The White House's consideration of leaving no American troops in country after the 2014 pull out, known as the "zero option" is already having "a very significant damaging effect in Afghanistan," he told reporters on Capitol Hill.
"You never point a loaded weapon at somebody unless you are ready to pull the trigger," McCain said of the Pentagon's flip-flopping on the viability of a zero option in Afghanistan.
President Obama put the zero option back on the table for possible U.S. postwar plans after a contentious discussion with Afghan President Hamid Karzai over his decision to suspend talks for a U.S.-Afghan bilateral security agreement.
A security agreement is the linchpin to locking plans for a postwar U.S. force in Afghanistan after next year.
But McCain's comments come days after Chairman of the Joint Chiefs of Staff Gen. Martin Dempsey said he has not been asked to prepare for a zero option.
But the four-star general warned that if Washington and Kabul cannot come to terms on a postwar deal for Afghanistan, then the only option will be a complete pullout of U.S. forces next year.
“No one asked me to prepare a zero option. I don’t recommend a zero option, but there could be a zero outcome, because we can only stay here if we are invited to do so,” Dempsey told reporters in Kabul on Monday.
Senate Armed Services Committee chief Sen. Carl Levin backed Dempsey's comments, adding the four-star general's assessment of postwar planning in Afghanistan was not off base.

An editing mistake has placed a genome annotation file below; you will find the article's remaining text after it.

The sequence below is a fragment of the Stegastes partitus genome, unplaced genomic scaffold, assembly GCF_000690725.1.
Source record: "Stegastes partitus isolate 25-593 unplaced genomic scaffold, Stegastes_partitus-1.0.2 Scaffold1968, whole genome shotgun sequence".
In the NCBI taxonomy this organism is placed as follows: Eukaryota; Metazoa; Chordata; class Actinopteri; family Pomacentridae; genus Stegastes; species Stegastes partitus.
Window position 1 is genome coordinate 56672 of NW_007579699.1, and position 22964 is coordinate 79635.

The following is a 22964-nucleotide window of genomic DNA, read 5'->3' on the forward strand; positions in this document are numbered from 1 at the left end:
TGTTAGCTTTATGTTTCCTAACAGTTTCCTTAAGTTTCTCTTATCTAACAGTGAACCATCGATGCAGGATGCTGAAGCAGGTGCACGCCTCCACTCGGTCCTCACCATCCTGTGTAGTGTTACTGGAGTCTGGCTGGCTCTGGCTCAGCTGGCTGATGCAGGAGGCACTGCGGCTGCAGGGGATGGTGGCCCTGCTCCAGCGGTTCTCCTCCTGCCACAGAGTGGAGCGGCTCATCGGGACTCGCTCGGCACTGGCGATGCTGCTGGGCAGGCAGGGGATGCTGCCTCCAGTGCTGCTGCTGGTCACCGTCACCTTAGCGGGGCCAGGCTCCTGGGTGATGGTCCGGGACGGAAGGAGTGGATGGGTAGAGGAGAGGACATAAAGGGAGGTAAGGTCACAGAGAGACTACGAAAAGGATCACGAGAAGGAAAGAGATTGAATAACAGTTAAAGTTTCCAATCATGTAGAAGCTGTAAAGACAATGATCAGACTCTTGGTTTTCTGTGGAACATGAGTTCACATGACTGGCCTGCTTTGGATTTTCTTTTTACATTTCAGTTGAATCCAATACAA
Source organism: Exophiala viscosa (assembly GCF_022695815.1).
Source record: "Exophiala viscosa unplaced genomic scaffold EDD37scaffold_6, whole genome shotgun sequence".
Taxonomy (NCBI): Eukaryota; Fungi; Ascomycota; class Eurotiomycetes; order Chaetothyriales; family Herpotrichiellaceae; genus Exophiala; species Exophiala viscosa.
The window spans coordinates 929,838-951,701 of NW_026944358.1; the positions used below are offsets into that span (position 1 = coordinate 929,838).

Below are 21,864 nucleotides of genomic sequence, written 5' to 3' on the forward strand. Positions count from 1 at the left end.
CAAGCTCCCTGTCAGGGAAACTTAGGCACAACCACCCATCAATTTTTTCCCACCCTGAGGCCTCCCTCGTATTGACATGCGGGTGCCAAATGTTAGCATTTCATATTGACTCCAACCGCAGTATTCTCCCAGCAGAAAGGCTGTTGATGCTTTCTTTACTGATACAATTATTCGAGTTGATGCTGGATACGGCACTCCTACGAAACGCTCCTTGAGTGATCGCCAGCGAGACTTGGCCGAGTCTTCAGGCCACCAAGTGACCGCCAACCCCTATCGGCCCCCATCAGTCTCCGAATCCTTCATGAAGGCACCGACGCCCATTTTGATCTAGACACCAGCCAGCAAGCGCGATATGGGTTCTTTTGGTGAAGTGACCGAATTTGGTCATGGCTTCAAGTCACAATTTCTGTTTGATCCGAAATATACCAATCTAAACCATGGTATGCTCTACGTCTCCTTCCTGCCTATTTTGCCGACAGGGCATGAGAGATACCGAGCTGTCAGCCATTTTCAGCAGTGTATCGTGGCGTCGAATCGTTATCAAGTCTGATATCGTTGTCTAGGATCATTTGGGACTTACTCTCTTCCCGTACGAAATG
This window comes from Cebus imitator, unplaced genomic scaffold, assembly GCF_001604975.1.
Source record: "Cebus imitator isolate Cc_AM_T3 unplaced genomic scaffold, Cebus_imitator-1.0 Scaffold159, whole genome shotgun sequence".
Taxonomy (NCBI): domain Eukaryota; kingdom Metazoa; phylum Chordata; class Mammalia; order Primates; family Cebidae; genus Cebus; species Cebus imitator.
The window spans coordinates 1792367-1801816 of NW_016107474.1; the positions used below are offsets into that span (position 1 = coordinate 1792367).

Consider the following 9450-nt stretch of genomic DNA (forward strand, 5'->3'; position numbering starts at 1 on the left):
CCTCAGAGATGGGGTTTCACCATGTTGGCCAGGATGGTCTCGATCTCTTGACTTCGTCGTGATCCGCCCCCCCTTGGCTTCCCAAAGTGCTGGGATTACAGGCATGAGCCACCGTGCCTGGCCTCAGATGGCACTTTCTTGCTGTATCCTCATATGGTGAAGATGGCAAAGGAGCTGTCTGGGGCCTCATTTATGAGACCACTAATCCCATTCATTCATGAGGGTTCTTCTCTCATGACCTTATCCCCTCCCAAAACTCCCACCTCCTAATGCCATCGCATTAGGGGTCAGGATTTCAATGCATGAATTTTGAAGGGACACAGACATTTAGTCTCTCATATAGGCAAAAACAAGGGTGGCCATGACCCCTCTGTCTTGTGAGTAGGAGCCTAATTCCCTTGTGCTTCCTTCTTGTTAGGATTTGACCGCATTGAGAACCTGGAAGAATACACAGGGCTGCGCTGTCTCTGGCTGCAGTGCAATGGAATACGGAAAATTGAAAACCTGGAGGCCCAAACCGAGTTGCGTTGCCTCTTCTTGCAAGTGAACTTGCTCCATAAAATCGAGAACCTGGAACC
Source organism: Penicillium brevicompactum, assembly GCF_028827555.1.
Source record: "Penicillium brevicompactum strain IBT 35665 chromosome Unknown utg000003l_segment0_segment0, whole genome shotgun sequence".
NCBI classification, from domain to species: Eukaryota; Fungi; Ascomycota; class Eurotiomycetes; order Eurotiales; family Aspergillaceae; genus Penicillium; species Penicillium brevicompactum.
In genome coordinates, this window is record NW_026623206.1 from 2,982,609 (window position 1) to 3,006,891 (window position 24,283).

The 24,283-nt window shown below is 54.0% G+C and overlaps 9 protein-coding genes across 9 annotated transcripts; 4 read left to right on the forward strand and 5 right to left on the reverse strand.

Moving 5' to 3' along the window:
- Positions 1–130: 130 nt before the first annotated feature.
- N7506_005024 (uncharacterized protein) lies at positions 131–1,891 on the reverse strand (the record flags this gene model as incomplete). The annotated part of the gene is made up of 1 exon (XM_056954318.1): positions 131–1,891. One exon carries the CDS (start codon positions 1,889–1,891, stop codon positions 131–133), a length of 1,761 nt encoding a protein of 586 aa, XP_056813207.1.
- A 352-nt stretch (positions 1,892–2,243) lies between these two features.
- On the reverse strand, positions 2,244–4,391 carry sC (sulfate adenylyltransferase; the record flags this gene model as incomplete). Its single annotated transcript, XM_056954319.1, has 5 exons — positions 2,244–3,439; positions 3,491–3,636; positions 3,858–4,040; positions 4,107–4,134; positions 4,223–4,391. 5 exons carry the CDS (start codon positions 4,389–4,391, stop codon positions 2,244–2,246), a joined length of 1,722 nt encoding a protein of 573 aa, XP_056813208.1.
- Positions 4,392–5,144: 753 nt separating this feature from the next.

Without a security agreement with Afghanistan, a zero option for U.S. troops there is "a fact of life."
"I am for keeping troops there," Levin added, but said his support for an American postwar force was dependent on locking in a bilateral security agreement with Kabul.
To back a post-2014 force in the country without a security deal "is not being honest" regarding the realities facing American military planners as the over decade-long war comes to a close.
That said, Dempsey's comments reflected the general's "best military advice" on the issue, but the Pentagon and White House still have "a large decision space" on postwar planning in Afghanistan, Pentagon press secretary George Little said Tuesday.
There remains "an ongoing discussion" on what the U.S. postwar force will be in Afghanistan or whether there will be any American troops on the ground in the country after 2014, Little told reporters at the Pentagon.
"The secretary is clear, all options are on the table [in Afghanistan]," Little said, noting there was still a year and-a-half before the final U.S. withdrawal.
The first 34,000 U.S. troops in Afghanistan are slated to return home this spring. The remaining 32,000 American forces will rotate stateside after the Afghan presidential elections in April 2014, ending the U.S. war in the country.
That said, the so-called "zero option" for Afghanistan remains on the list of potential outcomes being considered by Defense Secretary Chuck Hagel and administration officials for postwar Afghanistan.
"If the plan is for zero [troops] that's a relatively easy plan to develop," Little added.